Homework 2 (due Friday 28)~jnosal
The concept of the rightable catamaran can be conflicting in multiple ways. Inventors have been working to discover a way to easily right almost every capsized boat with an equally diverse range of techniques. The two more common techniques are manpower and pressurized air. Three of these patents have been cited in the rightable catamaran patent. One discusses an apparatus that uses compressed air to inflate flotation devices, which has been placed in a sunken vessel, to increase its buoyancy and raise it to the surface. A second deals with a trimaran vessel that retracts its outer pontoons to adjust its center of mass and allow it to right itself from a semi-submerged position. Finally the third cited patent involves a multi-hull vessel that uses an extended buoy for stabilization in order to shift the rotating axis of the capsized boat. This final concept is the most similar to the rightable catamaran technology and will be the most conflicting when dealing with the patentable qualities of the device.
The premise of the Hotchkiss case was focused on the patentability of a new material in place of an old material use in an old process as well as the patentability of a combination of features. Since there are no new materials used in the rightable catamaran, the combination of features will be the more relevant comparison when looking at the patent. It can be understood that the object or design being patented is the design or feature that allows for the catamaran to be righted without help from the pilot or outside force. In once sense this is a single idea that can easily be patentable but in another this design uses a lot of previously developed products to work together in combination to achieve the final result.
With regards to the single idea of righting the craft this multi-hulled approach that the rightable catamaran takes has already been used before. The specific tools and features are not the same but the design has been used previously so it can be argued that not a lot of creativity was needed to come up with a design to achieve an already obtained result. Although this may be an important argument to make it is also necessary to determine if the combination of old products to create the multi-hull system would be require a significant amount of innovative skill.
The rightable catamaran uses pressurized air and a series of compartments to shift intake water and then expel it after the catamaran has been righted. This design process does not require a stabilization buoy, which is a key component of the multi-hull self-rescuing system. Because the individual components are some one simple the question of creative skill required to come up with the invention is the deciding factor. As an engineer I have some experience dealing with technical concepts and understanding how certain devices work together to complete different tasks. Upon looking at this invention it was not initially obvious to me how the catamaran could be righted or how the listed devices could be used to shift water in such a manor to right the capsized vessel.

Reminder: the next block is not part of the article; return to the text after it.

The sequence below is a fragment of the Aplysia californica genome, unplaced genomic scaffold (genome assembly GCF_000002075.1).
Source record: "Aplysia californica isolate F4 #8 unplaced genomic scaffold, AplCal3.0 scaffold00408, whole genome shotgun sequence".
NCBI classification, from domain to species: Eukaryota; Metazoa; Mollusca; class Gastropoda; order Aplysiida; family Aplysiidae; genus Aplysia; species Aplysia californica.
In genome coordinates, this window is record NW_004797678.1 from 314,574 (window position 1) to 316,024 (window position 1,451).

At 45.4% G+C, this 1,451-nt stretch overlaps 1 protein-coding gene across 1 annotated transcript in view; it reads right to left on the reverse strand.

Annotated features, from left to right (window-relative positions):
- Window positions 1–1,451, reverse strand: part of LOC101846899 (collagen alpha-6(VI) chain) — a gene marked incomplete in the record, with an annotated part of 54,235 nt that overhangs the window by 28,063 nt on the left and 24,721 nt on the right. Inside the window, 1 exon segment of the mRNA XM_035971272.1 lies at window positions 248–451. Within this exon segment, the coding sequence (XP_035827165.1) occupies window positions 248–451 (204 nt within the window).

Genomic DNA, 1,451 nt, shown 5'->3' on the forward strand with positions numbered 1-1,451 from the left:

Based on the fact that the design is non-obvious in its nature and benefits society by providing a much safer and convenient type of catamaran that can be operated by any type of individual, it is fare to say that the Hotchkiss case justifies the rightable catamaran as still being a patentable product.
The A&P case focused mainly on the quality of innovation that was needed to develop a patentable product as well as the benefit to society that the product brings. Unlike the Hotchkiss case it is quite clear that based off the previous arguments the rightable catamaran will still be a patentable product.
Unlike the sliding tray in A&P the rightable catamaran adapts previous tools to work in a manor that they may not be familiarized with, such as in taking and expelling sea water. This is a perfect example of how the combination of muli-hull components is worth more together than if their values or added up separately. Basically it is not a standard case of 2+2=4.
Since it is quite clear that the design was non-obvious and a significant advancement from the previous non-righting pontoons of a standard catamaran the social benefit is important to evaluate. Even as an inexperienced sailor it can be understood that your risk of fatality while riding a rightable catamaran are far less out on the open ocean than in a standard catamaran, especially if you are a smaller individual who would be unable to use your own body weight to right the boat. It is also vastly more convenient to have an automated system that that is hands free while righting the boat. In many cases users will be required to drag their boat long distances to have it in a position to be rightable. This new feature brings this convenience to them, which is a priceless value.
Based off these two analyses it is clear that the rightable catamaran is a patentable product. It is important to understand that it is on the verge of crossing some lines that may limit future patentability but where it presently stands the level of innovation and social benefit grant for an acceptable patent to be given.